Five Stars

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A serial killer is on the loose a the end of the 1960's in the area of the Cape Cod bay, south of Boston. Young girls start to disappear but at it is at the time that even the most square youth might rapidly find their ways in the hippy community, it is difficult to discern the difference between a disappearance and a youthful search for freedom. That is until corpses start to appear and the police is on the hunt for Tony Costa.

To be honest, I had to take a break from the book, as it is very gruesome and the horrendous murders are very vividly detailed. The way the story is brought is almost in a non-fiction way with very detailed surroundings, well crafted characters and vivid dialogue. I often reminded myself: how can this be non-fiction? How does the author know how these characters would have spoken? Held themselves? React in certain situations? In combination with the gruesome content, I think my mind was even more comfortable reading this as non-fiction, unconsciously trying to push away the fact that all this has really happened. And I must say that this form of storytelling made a more compelling read than straight-out stating facts that you usually get from true crime. But I feel it is also more worrying, reading about true crime in a non-fiction way, it detaches the reader from a almost unbearable reality.

From the very start, the author draws in two authors - Vonnegut and Mailer - and finds lines towards Tony Costa and honestly, I feel these connections were superfluous. I understand why the author did this, but I thought it just dragged the whole story, to a point where I skipped the parts that were about the authors all together. This is a very long book and I think it would have been better, shorter and more concise, without these references.

A sincere thanks to NetGalley, Sourcebooks and the author for an advance copy in exchange for an honest reveiw.

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Thank you Barnes and Noble and NetGallery for this ARC.of Helltown.The author combined three different elements into his nonfiction book of two well-known authors and a young serial killer all residing in Provincetown,RI during the 60’s.This book is well written and researched but the murders were described very graphically and grotesquely which was difficult for me to read without putting down frequently to get a fresh breath of air.I was quite interested in the two authors,Mailer and Vonnegut which I knew little about but knew of their names, books,and movies associated with them. I would highly recommend this book just based on info about those two well known authors.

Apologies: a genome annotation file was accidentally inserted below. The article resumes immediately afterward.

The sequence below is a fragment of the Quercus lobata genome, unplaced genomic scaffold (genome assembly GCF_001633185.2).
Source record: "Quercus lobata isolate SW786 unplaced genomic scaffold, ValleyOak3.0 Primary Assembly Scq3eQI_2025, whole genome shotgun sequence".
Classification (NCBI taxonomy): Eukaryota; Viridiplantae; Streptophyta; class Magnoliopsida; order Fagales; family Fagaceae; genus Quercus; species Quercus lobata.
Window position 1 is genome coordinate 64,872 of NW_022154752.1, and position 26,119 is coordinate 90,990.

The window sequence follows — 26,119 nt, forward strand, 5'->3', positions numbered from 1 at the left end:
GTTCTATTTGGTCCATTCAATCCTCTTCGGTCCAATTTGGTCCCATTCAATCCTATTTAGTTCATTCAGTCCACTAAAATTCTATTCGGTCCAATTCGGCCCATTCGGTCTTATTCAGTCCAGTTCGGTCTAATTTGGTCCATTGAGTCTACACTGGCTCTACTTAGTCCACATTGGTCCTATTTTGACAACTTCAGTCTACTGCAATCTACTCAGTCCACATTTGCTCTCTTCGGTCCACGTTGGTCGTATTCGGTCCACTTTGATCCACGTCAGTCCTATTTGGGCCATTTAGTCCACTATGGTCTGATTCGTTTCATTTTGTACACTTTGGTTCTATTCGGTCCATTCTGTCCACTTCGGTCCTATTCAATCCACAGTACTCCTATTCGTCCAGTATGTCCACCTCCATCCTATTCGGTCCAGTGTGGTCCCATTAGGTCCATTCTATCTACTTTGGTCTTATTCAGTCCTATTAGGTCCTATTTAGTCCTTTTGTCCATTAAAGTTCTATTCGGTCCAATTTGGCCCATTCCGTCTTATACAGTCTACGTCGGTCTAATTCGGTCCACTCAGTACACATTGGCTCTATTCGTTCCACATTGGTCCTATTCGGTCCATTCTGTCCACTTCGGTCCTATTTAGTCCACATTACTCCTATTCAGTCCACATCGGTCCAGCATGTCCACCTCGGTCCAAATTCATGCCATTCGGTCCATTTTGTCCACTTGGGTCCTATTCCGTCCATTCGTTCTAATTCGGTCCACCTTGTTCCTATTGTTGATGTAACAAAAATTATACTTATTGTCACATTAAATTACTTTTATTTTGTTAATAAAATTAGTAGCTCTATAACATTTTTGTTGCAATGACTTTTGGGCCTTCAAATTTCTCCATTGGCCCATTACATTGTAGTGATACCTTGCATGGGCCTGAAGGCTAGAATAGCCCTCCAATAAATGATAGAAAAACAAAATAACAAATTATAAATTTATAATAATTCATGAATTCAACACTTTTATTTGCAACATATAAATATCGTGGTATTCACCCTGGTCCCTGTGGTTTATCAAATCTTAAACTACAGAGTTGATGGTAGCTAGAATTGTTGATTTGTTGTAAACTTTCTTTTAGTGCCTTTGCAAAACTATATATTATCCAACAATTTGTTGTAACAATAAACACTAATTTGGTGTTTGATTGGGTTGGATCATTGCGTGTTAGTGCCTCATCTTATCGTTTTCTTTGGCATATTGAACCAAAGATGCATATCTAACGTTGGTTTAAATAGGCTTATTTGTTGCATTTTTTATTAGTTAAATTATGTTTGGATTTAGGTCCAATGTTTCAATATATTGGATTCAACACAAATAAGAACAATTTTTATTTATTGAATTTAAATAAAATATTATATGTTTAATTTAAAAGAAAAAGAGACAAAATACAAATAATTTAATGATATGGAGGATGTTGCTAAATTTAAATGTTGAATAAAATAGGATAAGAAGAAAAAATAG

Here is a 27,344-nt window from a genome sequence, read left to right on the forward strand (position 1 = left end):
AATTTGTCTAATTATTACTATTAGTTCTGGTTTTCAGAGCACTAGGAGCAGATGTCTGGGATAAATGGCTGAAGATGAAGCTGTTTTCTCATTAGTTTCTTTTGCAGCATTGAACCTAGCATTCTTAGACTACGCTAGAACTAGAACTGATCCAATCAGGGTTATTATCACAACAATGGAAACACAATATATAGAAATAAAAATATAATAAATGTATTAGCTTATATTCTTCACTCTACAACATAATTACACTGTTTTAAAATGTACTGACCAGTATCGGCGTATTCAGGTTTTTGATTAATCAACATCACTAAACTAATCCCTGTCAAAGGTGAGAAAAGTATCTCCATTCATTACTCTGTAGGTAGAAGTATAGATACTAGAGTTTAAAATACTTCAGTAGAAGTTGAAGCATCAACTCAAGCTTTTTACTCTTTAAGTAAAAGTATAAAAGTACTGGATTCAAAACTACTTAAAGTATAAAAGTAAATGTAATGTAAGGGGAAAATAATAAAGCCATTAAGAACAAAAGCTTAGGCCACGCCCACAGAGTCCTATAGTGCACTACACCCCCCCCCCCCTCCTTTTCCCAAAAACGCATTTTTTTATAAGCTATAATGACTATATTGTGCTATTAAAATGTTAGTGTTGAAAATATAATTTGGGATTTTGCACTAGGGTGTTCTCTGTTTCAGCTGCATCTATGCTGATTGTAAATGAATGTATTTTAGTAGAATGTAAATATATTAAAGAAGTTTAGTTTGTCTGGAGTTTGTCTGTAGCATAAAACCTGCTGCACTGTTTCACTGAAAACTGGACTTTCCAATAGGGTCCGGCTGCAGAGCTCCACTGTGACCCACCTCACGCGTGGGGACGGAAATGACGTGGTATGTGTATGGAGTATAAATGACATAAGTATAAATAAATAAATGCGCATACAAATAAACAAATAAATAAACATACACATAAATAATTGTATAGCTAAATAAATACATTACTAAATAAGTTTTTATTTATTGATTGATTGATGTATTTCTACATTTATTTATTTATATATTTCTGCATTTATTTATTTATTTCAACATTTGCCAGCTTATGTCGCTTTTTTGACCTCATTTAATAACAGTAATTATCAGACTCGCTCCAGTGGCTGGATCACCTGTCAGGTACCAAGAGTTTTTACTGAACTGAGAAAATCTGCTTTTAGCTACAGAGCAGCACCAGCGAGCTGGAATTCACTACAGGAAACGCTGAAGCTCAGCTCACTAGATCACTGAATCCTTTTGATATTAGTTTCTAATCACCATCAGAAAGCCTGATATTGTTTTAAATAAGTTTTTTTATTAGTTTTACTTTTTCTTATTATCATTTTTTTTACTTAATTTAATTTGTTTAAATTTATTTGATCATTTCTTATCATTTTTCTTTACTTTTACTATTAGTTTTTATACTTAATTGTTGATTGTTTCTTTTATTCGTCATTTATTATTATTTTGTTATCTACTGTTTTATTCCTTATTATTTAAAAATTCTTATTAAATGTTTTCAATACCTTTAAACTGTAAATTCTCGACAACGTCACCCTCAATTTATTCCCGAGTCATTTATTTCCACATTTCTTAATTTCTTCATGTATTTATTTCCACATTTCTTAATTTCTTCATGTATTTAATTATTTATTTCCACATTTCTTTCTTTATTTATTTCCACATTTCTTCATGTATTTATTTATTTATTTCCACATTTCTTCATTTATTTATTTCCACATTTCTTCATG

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I have heard of Tony Costa, the Cape Cod serial killer, before. However, I was not aware that he was from my hometown and that he had many ties to Boston. A couple of tidbits of information I was not aware of until I read this book: Kurt Vonnegut and Norman Mailer were also on Cape Cod during this time period and the fact that Provincetown was so involved in the drug scene and hippies (growing up, Cape Cod was idyllic in my eyes), I enjoyed the research that went into the writing of this book. Not only did I learn something about my home city/state, the information from the police departments to the landladies added to the story. I highly recommend this book., but be forewarned, it can get pretty gruesome. (But I am guessing if you chose this book to read, you were expecting gruesome.)

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Free ARC from NETGALLEY

Almost killed the story, and it is a great one, with all the history in the first 90 pages but then we got in to "Terrible Tony" killing it on Cape Cod and it never slowed.

Good book, push through the early pages

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In the aftermath of the Vietnam war, with so many searching for peace, love and understanding, the stage was set for damaged narcissist Antone “Tony” Costa to play to peoples fears and desires to attain cult-like devotion. The evil so shallowly under the surface, as well as the simple “wrong place, wrong time” circumstances that allowed women who trusted or loved Tony to become victims and impacted those close to them, was chilling. The juxtaposed stories of Mailer and Vonnegut provided interesting perspective but for me, crowded the narrative and interrupted the cadence of the story. The witchcraft storyline also had a similar effect. Though I lived through the 60’s, I was a child. The glimpses into pervasive misogyny in the obvious forms, physical abuse and more subtle marginalization of women, the female juror told to just keep looking pretty, was also disturbing.